On Smartness2 years ago
There are numerous strains of “smartness” in today’s economy, and a multitude of sincere and exciting efforts to get smart in various places and sectors.
Along with all of this activity comes questions about what it means to be smart, what are the goals and intended results, and how can they be measured.
Philosophy, psychology, economics, and other social sciences provide good answers. This brief essay is a synthesis of some of what is known about being smart.
Smartness is all about behavior. It flows from decisions and is based on information, but is evident in actions and results. Talking and planning are actions that are evidence of smartness, but which are not necessarily smart. It is easier to behave intelligently after you’ve talked about it and planned for it, but talking and planning are only smart if they’re based on true information and acted on in a thoughtful, flexible manner. Possibly most importantly, smart behavior considers, enables, and supports others. Intelligence can only be truly judged in terms of the scale and scope of benefits and the scale and scope of persons who experienced those benefits.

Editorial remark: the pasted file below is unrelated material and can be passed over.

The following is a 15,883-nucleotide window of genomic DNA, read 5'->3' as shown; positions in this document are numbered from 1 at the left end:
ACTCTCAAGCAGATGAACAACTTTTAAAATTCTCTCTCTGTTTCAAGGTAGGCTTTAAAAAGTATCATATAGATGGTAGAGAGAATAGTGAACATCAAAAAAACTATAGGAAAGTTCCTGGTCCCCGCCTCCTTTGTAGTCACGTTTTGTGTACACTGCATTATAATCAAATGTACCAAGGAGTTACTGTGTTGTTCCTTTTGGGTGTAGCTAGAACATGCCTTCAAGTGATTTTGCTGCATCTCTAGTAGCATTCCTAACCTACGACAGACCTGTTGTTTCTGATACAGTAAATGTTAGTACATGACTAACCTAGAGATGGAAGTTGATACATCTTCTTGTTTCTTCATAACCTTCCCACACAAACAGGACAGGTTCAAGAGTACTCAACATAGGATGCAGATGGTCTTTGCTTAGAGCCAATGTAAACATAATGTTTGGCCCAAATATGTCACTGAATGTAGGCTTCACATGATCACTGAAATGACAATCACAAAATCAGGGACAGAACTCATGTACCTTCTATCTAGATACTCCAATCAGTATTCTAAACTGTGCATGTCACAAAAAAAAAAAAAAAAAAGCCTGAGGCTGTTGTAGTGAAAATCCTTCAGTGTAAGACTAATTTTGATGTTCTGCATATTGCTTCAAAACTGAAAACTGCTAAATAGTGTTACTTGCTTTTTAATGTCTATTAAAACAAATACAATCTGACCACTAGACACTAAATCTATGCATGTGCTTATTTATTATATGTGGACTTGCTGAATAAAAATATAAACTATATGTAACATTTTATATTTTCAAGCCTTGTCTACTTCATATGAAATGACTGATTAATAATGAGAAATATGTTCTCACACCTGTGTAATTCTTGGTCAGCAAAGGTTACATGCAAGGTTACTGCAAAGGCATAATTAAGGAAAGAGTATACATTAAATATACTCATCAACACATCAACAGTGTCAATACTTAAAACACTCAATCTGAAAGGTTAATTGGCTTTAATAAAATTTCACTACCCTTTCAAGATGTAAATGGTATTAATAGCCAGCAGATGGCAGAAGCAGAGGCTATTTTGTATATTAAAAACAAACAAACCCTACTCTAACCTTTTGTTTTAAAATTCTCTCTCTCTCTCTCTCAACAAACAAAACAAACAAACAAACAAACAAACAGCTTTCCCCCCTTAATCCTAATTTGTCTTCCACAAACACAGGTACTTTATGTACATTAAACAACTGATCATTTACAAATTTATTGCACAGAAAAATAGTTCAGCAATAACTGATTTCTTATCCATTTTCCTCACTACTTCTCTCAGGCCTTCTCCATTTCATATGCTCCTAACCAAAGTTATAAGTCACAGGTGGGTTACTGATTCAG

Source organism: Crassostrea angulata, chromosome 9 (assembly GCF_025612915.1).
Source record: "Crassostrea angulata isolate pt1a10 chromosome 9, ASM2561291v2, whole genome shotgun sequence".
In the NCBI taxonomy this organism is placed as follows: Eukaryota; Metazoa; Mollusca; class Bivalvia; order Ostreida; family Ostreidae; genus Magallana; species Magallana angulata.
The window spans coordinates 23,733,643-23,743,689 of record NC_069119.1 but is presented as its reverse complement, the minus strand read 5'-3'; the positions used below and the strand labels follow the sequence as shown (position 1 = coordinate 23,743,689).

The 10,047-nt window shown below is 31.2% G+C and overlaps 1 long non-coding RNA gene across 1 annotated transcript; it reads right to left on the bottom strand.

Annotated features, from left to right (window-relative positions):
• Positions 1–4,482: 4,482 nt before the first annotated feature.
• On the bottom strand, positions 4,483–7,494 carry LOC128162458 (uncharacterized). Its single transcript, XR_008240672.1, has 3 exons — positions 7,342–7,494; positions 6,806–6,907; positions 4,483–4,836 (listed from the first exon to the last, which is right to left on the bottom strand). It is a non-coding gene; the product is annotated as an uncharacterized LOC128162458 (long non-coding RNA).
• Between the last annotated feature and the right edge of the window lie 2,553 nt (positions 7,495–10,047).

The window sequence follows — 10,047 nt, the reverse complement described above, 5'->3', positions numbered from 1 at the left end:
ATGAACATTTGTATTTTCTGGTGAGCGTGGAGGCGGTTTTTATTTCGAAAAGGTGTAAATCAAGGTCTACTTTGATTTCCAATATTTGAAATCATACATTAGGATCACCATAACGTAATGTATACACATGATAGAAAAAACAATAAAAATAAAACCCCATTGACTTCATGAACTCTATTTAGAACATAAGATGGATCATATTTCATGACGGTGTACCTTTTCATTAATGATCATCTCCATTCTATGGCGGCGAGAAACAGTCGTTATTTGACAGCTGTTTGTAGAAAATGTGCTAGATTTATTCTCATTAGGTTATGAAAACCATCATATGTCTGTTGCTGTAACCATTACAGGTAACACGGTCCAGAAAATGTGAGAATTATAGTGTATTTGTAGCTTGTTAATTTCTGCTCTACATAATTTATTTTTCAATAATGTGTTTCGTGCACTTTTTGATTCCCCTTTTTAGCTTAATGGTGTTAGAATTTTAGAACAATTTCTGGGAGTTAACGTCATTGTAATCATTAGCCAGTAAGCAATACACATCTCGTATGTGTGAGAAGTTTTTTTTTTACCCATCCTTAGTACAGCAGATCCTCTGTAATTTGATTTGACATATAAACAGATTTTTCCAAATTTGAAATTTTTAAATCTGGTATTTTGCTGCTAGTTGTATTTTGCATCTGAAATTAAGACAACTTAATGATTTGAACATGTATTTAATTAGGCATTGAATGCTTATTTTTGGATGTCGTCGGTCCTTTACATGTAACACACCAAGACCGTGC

Let’s break this down. There’s you, the actor (the “consumer” or “principle,” in economic terms). You do things in your own interest—as an “agent” for yourself. Those actions affect others. You interact with them, and others interact with you. Interaction necessarily affects those involved (otherwise it’s not “interaction”). Effects of interaction can be beneficial or detrimental or both. Whether one benefits or not is almost entirely based on the information available and how it is interpreted and used.